As budget phones begin to adopt more attractive value propositions, Nokia are in a nice position to maintain its reliable reputation, but are they doing enough with the Nokia 5.4?
Though Apple is now playing heavily in the mid-range, and wallet-friendly Android options are solid from the likes of Samsung, Google, and Oppo, Nokia still holds quite well, and so it’s at least worth a look to see how their less expensive series is faring.
The Nokia 5.4 isn’t the best example of value, but it’s an important step for a brand looking for their own shoulder space in a market that’s more competitive than ever. Still, you can’t help but feel that Nokia held onto the 5.4 for a long time before releasing it into a market where they are almost immediately outclassed by similarly priced competitors. Could that have been the case? Is the 5.4 just a misfire that wasn’t released on time? Or are Nokia smartly putting out an average phone at a time when people are beginning to look for phones that they actually want to use less?
For all it’s shortcomings, at least the Nokia 5.4 manages a sturdy build despite the use of cheap materials. Whether you’ve got the Polar Night or Dusk version, the rear of the all-plastic body is at least fascinating to look at it. The gradient catches the light from different angles, shimmering constantly to create a flowing look.
Aesthetics don’t make up for the fact that this a real fingerprint-magnet. Although I’ve played around with wildly more expensive phones that have even worse issues, so it’s not something that the Nokia 5.4 loses points on.
On the front you get a nice 6.39″ HD+ 720p display with a punch-hole selfie camera and a 19.5:9 aspect ratio. That’s standard for a budget in 2021, and falls more into the “it’ll do the job” pile without wow’ing with generosity. At a time when some competitors are offering 1080p displays at this price point, it’s a bitter compromise for anyone looking for smoother, brighter visuals.
There’s software to help boost the visuals and at least offer a nice, accurate spectrum of colour, but it only boosts saturation and brightness somewhat. Not near enough to say the display is anything but mildly satisfying.
I do like the circular rear set-up for the quad camera system. It’s a neat way to position the cameras on the centre of the phone without having the relegate them to a corner. The set-up is led by a 48MP primary that bins down to 12MP stills, a 2MP macro a 2MP depth, as well as a handy 5MP ultra-wide. While none are overly impressive, having a nice wide-angle at this price point is valuable.
A Qualcomm Snapdragon 662 is the engine here, and it’s good enough to keep the phone moving along smoothly with average use. Push it any higher and things will start to fall apart. Although it’s ability to play nice with the battery is an undeniably strong point here. With all its issues, at least the 5.4 delivers a strong performance for a battery life that’s much closer to two full days than a lot of competitors.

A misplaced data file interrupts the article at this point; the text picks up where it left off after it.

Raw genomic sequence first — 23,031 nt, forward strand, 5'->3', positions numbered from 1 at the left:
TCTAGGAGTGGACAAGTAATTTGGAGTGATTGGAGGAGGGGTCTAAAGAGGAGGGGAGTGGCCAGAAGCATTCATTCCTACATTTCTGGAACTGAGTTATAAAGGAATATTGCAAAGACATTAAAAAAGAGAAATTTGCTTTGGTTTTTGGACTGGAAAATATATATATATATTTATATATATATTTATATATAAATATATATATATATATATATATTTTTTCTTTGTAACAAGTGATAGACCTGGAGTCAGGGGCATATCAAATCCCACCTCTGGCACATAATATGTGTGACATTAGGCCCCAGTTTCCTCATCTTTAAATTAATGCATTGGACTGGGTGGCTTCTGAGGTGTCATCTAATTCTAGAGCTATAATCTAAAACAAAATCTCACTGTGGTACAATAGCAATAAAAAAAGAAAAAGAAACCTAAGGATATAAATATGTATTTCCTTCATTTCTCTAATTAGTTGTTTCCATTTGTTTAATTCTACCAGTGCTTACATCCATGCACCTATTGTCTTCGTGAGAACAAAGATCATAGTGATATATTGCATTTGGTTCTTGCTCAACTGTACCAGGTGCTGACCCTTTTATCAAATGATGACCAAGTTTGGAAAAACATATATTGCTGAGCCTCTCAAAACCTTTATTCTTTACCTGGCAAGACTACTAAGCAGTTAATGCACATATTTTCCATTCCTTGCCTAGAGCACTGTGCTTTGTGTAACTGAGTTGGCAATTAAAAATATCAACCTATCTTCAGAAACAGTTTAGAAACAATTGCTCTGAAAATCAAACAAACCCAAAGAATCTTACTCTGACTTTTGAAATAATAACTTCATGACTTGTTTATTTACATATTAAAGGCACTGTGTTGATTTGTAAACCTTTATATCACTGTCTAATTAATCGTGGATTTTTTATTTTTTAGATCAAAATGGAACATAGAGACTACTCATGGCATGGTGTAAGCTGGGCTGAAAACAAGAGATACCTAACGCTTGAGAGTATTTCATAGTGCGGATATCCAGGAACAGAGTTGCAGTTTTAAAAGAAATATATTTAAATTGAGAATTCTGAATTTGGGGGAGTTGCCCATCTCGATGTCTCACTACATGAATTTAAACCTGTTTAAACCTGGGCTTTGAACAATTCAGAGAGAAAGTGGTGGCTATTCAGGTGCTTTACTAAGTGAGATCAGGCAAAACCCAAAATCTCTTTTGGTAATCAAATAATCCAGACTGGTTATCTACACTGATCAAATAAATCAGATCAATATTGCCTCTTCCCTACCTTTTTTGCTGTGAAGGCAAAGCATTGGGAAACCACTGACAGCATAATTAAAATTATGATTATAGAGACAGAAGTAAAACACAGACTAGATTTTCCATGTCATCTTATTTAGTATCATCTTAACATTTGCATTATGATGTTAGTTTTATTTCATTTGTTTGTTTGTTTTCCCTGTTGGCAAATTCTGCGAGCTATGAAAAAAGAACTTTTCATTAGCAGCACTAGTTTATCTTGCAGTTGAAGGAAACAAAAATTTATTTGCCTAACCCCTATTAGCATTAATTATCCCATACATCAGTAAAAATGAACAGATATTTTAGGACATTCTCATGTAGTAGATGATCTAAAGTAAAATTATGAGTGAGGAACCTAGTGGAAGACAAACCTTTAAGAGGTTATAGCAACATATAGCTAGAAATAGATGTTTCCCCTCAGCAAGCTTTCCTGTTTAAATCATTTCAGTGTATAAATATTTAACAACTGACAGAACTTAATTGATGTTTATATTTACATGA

With 4GB RAM, expect the phone’s movement to wade thicker for more demanding apps. But if you’re only using this for the essentials – calls, e-mails, light browsing – then there is no reason to stay away from the 5.4. Especially for older users who may want to avoid the temptation of spending all day on their phone.
At least you have two years of OS upgrades with Nokia, who are one of the only Android-compatible phones to run stock Android for a cleaner and more “pure” experience. If you can’t afford a Google, and you like stock Android more than some of the more proprietary builds, Nokia is one of the best picks out there.
All the lenses have narrow fields of view, shoot average stills, and aren’t given much assistance from software. It’s fine if you don’t really need to snap memories onto the phone, but there are budgets out there with better shooters. There’s a real risk of Samsung and Oppo leaving Nokia for dead if they don’t improve the 5-series cameras.
As mentioned above, Nokia have at least done the 5.4 a solid with the battery life. With 4,000mAh, the phone packs a punch and can last a long time for those that aren’t pushing it with constant Netflix streaming or gaming – two things that wouldn’t perform well on the phone anyway. 10W fast-charging is nice, but still falls behind some of the competition. Expect a full battery after 3.5 to 4 hours of charging, but don’t make the mistake of expecting anything faster than that.
Which is a problem, really. With a battery that lasts for so long, it’s easy to get complacent about keeping the phone topped up. On work days, that can be a bit annoying. If you suddenly notice you’re on 10% and you’re running late for work, plugging this in while you take an hour to get ready won’t give you much juice for the commute.
Verdict & Value
The Nokia 5.4 is uninspiring, but it’s still a reliable phone. Increasingly, attention has been put onto budget phones not just because they are more affordable, but because they offer less. And there’s a market for that. We spend too much time on our devices because higher-end phones do a lot, and they do it efficiently.
There’s real utility in owning a phone that unashamedly pares back the experience of having an attention-sucking handheld device. Yes, I’m pretty much saying the Nokia 5.4 is valuable simply because you’d want to use it less, but there are tangible benefits to that.
I’m sure HMD Global don’t want the 5.4 to become known as “the phone so average that you don’t want to use it as much.” But hey, at least there’s value in that.
TWO STARS (OUT OF FIVE)
Highlights: Less distractions; very clean stock Android experience; reliable battery life; decent display; 2 years of updates; sturdy build despite all-plastic frame and rear.
Lowlights: Very average cameras; loose idea of fast-charging; terrible audio (use with headphones)
Product supplied for review.